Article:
A Commanding Officer or any police officer authorized by him in that behalf, may, with or without written engagement, appoint or promote any person to serve in the Auxiliary Police as a junior auxiliary police officer with the honorary rank of subinspector, sergeant-major, sergeant or corporal or as an auxiliary police constable, and may prescribe the area in which he shall serve.
A Commanding Officer or any police officer authorized by said Officer can appoint any person (after training) to be a junior auxiliary police. Just like the appointment for senior Auxiliary Police officers, people who are existing police officers or people who have gone through training will be appointed.
I’m sure many are curious about how the Auxiliary Police are trained. We’re gonna find that out next.
If anyone was in the Police Cadet in middle/high school, you’d probably remember the times you had to do march training and all the other stuff. It’s similar, but yet different, for Auxiliary Police prospects. They go through a 9-week long training regimen at selected Pusat Latihan Polis. Their employers are responsible for their accommodation, food, tools/equipment and other things needed for the training. The Bukit Aman Training Facility supplies the training syllabus and they are reviewed time to time to ensure efficacy and relevancy.
Employers of Auxiliary Police officers must also supplement their officers with courses and additional training over time. They may also contact the Auxiliary Police body itself to find out if there’s any suitable training regimens to improve their “troops”. An example of the training schedule can be found here.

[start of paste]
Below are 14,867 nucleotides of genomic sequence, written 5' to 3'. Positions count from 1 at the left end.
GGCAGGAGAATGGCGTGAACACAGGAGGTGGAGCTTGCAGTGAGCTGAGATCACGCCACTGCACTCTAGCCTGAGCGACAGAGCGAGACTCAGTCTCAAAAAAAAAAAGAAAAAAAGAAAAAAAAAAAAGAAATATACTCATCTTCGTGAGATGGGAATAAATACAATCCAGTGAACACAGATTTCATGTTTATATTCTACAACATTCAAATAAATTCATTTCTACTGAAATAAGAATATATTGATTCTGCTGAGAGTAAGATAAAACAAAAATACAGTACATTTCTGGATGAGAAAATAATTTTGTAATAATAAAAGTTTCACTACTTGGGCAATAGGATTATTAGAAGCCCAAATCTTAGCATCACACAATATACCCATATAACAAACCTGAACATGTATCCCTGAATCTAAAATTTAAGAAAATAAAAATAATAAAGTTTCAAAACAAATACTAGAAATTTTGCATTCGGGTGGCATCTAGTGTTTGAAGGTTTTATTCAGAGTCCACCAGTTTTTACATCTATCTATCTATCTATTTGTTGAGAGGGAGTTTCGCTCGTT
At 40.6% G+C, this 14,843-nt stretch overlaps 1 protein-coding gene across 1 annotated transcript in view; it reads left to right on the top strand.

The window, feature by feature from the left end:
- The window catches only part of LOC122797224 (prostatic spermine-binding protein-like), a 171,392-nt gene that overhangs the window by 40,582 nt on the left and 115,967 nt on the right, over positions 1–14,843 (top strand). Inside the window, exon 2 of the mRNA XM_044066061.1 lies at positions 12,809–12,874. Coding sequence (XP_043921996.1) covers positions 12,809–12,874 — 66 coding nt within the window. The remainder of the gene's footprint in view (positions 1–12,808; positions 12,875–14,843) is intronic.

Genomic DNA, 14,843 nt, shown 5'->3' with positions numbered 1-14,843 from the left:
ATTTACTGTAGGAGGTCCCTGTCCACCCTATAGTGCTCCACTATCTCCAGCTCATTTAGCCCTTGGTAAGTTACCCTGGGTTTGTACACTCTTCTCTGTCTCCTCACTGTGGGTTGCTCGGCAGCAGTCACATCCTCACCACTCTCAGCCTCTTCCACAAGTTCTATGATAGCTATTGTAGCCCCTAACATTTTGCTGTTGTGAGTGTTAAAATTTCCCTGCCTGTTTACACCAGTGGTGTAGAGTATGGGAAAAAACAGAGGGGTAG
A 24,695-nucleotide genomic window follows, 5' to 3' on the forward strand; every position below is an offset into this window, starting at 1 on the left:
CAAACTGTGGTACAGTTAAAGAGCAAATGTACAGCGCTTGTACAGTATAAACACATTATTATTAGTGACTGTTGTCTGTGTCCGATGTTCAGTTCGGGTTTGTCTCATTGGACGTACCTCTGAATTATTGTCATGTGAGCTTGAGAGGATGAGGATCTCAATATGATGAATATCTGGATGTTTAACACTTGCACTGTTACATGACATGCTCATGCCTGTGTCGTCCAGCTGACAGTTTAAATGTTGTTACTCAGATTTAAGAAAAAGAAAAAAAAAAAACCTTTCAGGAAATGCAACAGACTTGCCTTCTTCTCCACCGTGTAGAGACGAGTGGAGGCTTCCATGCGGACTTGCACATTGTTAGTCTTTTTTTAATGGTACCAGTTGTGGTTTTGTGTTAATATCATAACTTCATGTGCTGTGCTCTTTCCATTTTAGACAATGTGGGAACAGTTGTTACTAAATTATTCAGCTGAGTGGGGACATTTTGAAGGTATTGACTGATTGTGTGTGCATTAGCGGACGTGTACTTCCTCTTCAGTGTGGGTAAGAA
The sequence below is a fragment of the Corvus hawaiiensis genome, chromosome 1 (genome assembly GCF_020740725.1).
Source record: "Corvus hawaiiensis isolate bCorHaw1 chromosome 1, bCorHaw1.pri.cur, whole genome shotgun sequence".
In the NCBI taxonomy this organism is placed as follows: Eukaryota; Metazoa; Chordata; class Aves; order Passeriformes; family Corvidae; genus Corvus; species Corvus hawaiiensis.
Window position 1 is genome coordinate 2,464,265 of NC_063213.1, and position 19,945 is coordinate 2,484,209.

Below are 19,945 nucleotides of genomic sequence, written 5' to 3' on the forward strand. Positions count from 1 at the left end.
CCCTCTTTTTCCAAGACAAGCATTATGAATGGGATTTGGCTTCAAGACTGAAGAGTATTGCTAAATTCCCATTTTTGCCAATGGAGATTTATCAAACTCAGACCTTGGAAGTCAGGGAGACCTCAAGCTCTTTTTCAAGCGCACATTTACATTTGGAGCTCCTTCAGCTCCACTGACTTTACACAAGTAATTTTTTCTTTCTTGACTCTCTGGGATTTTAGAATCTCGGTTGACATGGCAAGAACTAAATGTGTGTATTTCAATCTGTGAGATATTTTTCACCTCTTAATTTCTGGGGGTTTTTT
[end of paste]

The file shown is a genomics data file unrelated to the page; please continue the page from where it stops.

Any legitimate policing organization has a code of conduct. These are given in Paragraphs 26-28.
- Paragraph 26: any one auxiliary police officer are subject to the code of conduct that also govern regular police officers that are of the same rank
- Paragraph 27: employers are responsible for the wrongdoings of their auxiliary officers and they must report any disciplinary actions taken to the relevant Commissioner/Chief of Police of State. Any further actions are discretionary.
- Paragraph 28: The IGP can, at any time, take away the powers of a senior officer of Auxiliary Police and also demote him to a lower rank. Concurrently, the IGP can also at any time take away the powers of a lower Auxiliary official or an Auxiliary constable.
As mentioned in the intro, we’ve seen the Auxiliary Police carry guns, so...
4. Firearms, handcuffs and batons
Here’s the fun part: Yes, they are allowed to carry firearms, handcuffs and batons.
According to Paragraph 25, auxiliary police are authorized to carry firearms that are registered under their employer’s name. There’s a catch though – they can only carry firearms when they are on duty, and only in areas specified by their employer. It’s a no-go otherwise. This same principle applies to batons and handcuffs.
How far do we need to obey the Auxiliary Police?
Since the Auxiliary Police officers are employed privately, they can only exercise their powers within the boundaries of the property where they are assigned. They have no powers outside of said boundaries and locations.
So there is no need to be afraid of them if you see them on the street… not that you need to be afraid of them where they work either, unless you’ve done something criminal.